The triennial part of Parasha Vayëra – Gen. 19:1-20:18, tells of Abraham’s nephew, Lot, sitting at Sodom’s gate when two “angels” arrive. Lot gets them to stay with him and prepares a meal for them, including “matzah” (וּמַצּוֹת – umatzot Gen. 19:3). Before going to bed, “all the men of Sodom” demand that Lot give them the visitors. Lot refuses and offers his two virgin daughters to do with as they wish. The men menace Lot, the visitors rescue him and blind them. The visitors tell Lot to leave the city with his family because they are going to destroy the place. Lot tells his sons-in-law, but they think he is joking. Lot delays until the visitors seize him, his wife, and daughters by the hand and remove them from the city, telling them to “flee for their lives and not to stop or look back anywhere in the plain.” Lot asks to flee to a little village nearby, later named Zoar.
The visitors agree, and at Lot’s request, they promise to spare Zoar. At sunrise as Lot enters Zoar, God rains sulfurous fire from heaven on Sodom and Gomorrah destroying the entire plain. Lot’s wife looks back and becomes a pillar of salt. The next morning, Abraham hurries to the place where he had stood before God and looks down toward Sodom and Gomorrah. He sees the smoke rising like at a kiln. Lot fears staying in Zoar, so he settles in a cave in the hill country with his two daughters. The daughters get Lot drunk and have sex with him to beget offspring. They get pregnant and have children by their father. The older one bears a son named Moab, the father of the Moabites, and the younger a son named Ben-ammi, the father of the Ammonites.
Abraham settles between Kadesh and Shur. While in Gerar, as he did in Egypt, he tells King Abimelech that Sarah is his sister for fear of losing his life. Abraham justifies this second incident saying that she is the daughter of his father by a different mother. King Abimelech restores Sarah to Abraham giving him sheep, oxen and slaves, and invites Abraham to settle anywhere he likes in Abimelech’s land. As vindication, the king tells Sarah that he is giving Abraham a thousand pieces of silver. So, Abraham prays to God to heal Abimelech and the women in his household so that they can bear children.
Genesis chapter 19
To the early 20th century German scholar Hermann Gunkel, the expression “even to this day” in Genesis 19:38 revealed that a great interval of time lay between the period of the Patriarchs and that of the narrators of Genesis.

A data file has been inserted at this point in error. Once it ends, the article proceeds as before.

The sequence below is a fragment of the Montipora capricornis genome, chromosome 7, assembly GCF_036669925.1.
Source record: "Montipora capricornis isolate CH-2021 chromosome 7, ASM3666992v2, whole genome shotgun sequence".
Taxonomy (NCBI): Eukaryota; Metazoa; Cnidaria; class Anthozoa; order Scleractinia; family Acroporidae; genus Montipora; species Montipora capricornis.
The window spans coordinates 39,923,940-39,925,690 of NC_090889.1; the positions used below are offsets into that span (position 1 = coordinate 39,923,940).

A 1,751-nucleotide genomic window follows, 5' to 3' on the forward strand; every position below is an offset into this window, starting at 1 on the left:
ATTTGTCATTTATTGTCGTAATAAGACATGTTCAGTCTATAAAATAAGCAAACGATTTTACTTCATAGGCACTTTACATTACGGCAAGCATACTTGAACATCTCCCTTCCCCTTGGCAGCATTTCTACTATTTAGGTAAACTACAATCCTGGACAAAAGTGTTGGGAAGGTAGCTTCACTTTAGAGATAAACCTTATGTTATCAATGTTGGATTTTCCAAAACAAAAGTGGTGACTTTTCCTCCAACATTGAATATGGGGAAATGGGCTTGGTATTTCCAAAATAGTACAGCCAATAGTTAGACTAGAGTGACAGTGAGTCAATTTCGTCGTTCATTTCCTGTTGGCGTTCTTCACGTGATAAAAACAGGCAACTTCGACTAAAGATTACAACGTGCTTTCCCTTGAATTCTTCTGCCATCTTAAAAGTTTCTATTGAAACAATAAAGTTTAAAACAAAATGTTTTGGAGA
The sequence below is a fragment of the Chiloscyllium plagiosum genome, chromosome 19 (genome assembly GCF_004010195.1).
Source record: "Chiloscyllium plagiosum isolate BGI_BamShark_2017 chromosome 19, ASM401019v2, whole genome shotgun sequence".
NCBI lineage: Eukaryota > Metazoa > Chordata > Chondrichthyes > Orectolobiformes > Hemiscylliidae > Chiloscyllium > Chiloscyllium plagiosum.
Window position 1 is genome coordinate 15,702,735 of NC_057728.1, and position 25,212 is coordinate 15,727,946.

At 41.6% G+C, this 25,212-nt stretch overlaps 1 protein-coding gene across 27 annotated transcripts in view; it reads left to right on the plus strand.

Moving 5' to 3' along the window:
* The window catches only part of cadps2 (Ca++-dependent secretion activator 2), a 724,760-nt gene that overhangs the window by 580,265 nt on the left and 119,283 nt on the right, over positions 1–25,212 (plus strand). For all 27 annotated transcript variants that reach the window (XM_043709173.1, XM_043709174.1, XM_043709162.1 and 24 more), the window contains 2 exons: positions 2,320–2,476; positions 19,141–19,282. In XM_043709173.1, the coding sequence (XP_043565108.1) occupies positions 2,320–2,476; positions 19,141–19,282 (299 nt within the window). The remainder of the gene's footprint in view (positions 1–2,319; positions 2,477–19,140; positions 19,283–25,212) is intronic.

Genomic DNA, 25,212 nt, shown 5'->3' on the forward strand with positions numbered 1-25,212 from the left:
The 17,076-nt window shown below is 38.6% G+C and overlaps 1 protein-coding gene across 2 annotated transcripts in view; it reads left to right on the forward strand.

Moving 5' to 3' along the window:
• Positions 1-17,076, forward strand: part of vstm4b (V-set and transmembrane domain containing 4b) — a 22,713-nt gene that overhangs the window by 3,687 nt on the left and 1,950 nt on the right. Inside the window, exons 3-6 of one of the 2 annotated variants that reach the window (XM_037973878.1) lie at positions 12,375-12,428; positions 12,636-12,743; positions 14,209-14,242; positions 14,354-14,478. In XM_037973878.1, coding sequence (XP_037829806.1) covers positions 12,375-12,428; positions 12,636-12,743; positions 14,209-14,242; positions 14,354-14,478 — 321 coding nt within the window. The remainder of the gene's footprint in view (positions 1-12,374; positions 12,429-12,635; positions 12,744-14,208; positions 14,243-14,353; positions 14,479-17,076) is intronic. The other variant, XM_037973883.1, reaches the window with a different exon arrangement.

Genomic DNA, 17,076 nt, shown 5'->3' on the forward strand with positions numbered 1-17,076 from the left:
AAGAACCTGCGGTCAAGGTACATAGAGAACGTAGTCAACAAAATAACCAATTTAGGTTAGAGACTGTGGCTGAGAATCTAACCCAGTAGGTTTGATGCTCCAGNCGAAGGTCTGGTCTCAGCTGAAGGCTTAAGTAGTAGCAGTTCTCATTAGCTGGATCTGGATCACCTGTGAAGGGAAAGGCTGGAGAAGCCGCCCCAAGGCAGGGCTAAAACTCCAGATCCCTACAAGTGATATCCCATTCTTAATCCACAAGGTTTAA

Genesis chapter 20
Reading the three instances of the wife-sister motif in (a) Genesis 12:10–20; (b) Genesis 20:1–18; and (c) Genesis 26:6–11, Professor Ephraim Speiser of the University of Pennsylvania in the mid 20th century argued that in a work by a single author, these three cases would present serious contradictions: Abraham would have learned nothing from his narrow escape in Egypt, and so tried the same ruse in Gerar; and Abimelech would have been so little sobered by his perilous experience with Abraham and Sarah that he fell into the identical trap with Isaac and Rebekah. Speiser concluded (on independent grounds) that the Jahwist was responsible for incidents (a) and (c), while the Elohist was responsible for incident (b). If the Elohist had been merely an annotator of the Jahwist, however, the Elohist would still have seen the contradictions for Abimelech, a man of whom the Elohist clearly approved. Speiser concluded that the Jahwist and the Elohist therefore must have worked independently. Speiser read the account of Abraham and Abimelech in Genesis 20 as an example of the Elohist’s tendency to justify and explain rather than let actions speak for themselves.
How is it that Sarah remained so desirable at her purported age? My mother of blessed memory, remained physically attractive up to her death in her 99th year. Many who knew or have seen photos of my mom just before her death have remarked on her beauty. As far as I am concerned, her beauty was from the inside out.
What is beauty and why does it matter? In Abraham and Sarah’s case, it was important enough to lie about, twice. Of course, this raises serious and appropriate issues related to misogyny, sexism, ageism, power and control among other things.